44         setAgentPosition.setValue(agentPosition);
45      }

Dynamically adding to the scene
Being able to construct scenes and manipulate them is great fun, but you are limited to the original scene. You may want to go further, to dynamically add to existing scenes or even construct them on the fly. The following example does just that. It automatically generates a new piece of VRML code, in this case, a sphere node, which is stored in a string. This string is then used with the browser method createVRMLFromString() to dynamically add the Sphere node to the current scene. For the sake of brevity we will not show the VRML scene. Assume it contains a Script node with an eventIn field, touched, that is set by a TouchSensor.

1   //
2   // dynamic generation of geometry nodes
3   //
4   import java.util.*;
5   import vrml.*;
6   import vrml.node.*;
7   import vrml.field.*;
9   public class DynamicGen extends Script{
10       MFNode addSphere;
11       Random randomNumGenerator = new Random();
12       float posX = 0.0f;
14      public void initialize(){
15           // get the reference of the event-out 'addSphere'.
16           addSphere = (MFNode)getEventOut("addSphere");
17       }
19       public void processEvent(Event e){
20           if(e.getName().equals("touched") == true){
21               String sphereDesc1 =
22                   "Transform {" +
23                   "    translation ";
24               String sphereDesc2 =
25                   "        0.0 0.0 " +
26                   "    children[" +
27                   "    Shape{geometry Sphere{}" +
28                   "          appearance Appearance{" +
29                   "              material Material{diffuseColor ";
30               String sphereDesc3 =
31                   "              }" +
32                   "          }" +
33                   "    }" +
34                   "    ]" +
35                   "}";
37               float red = randomNumGenerator.nextFloat();
38               float green = randomNumGenerator.nextFloat();
39               float blue = randomNumGenerator.nextFloat();
41               Browser browser = getBrowser();
42               BaseNode baseNodes[];
44               // next position.
45               posX += 3.0f;
47               try{
48                baseNodes = browser.createVrmlFromString(
49                         sphereDesc1 + posX + sphereDesc2 + red + " " +
50                         green + " " +
51                         blue + sphereDesc3);
52                   if(null != baseNodes) {
53                       addSphere.setValue(baseNodes);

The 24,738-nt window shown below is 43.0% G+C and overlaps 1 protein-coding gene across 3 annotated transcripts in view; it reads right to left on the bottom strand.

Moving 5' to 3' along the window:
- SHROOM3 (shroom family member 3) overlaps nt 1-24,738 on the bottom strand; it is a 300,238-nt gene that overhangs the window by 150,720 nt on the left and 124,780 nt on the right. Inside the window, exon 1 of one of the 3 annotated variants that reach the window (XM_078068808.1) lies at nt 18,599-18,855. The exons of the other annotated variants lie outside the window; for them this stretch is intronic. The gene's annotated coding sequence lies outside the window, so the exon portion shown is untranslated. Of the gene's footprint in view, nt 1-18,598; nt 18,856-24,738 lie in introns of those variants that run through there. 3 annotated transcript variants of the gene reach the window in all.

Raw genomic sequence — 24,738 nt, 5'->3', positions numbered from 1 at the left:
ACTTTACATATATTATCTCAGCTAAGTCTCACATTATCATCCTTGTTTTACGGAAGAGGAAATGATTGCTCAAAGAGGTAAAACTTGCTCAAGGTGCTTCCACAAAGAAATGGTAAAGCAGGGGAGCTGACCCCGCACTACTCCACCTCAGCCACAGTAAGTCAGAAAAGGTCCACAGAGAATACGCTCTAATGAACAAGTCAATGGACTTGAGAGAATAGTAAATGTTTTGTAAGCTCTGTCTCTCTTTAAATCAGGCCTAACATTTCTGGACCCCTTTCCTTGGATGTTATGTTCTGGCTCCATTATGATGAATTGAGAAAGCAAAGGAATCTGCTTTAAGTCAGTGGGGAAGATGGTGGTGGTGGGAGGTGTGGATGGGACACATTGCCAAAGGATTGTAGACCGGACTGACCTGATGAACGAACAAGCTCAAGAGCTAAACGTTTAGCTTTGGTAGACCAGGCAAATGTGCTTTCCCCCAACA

54                   }
55               } catch (Exception ex) {
56                   ex.printStackTrace() ;
57               }
58           }
59       }
60   }

The key to this example is the dynamic creation of the VRML code at lines 21 through 35. These simply create a string describing the Transform and geometry that we wish to add. Lines 37 through 39 then generate a random RGB value for the sphere. Lastly lines 48 through 54 concatenate all of the these strings together and add it to the scene using the createVrmlFromString() call at line 48.

You should note how lines 48 through 54 are enclosed in a try/catch call. This ensures that if the call to the browser fails in any way, you will catch the exception and exit gracefully. You should always enclose any java API calls with try/catch. You will save yourself a lot of hard work tracking down bugs if you follow this simple advice.

Obviously this code could be extended to read VRML from a file, or to create arbitrary VRML based on data read from a database, or event read from over the network. In fact in the book we have an interesting example that uses this technique to create a 3D representation of the local disk that can be interactively browsed. Don't do it yourself If your reaction to all of this is "Wow, looks really interesting, but complicated" then help is at hand. We have just released a free version of our authoring tool, Community Place Conductor, which takes a lot of the grunt work out of authoring scenes and adding Java. It even automatically generates Java templates for you based on your VRML scene.

Java allow VRML scenes to become open ended in their interactive capabilities. The limit is your imagination. In this article we have only touched on the possibilities and shown you a few small examples that show how Java can manipulate the VRML scene either directly, or by dynamically adding to the scene. However, we hope we have shown you enough concrete code examples to allow you to feel comfortable with the idea of going off and writing your own Java. The authoring tool mentioned above will help you do that, but our message to you all is - experiment!

Rodger Lea is a senior research scientist at Sony's Computer Science lab in Tokyo . He holds a PhD in computer science, usually works on distributed operating systems but has, over the last year, moved up in the world and developed the distributed architecture for Sony's multiuser VRML system. He can be reached at rodger@csl.sony.co.jp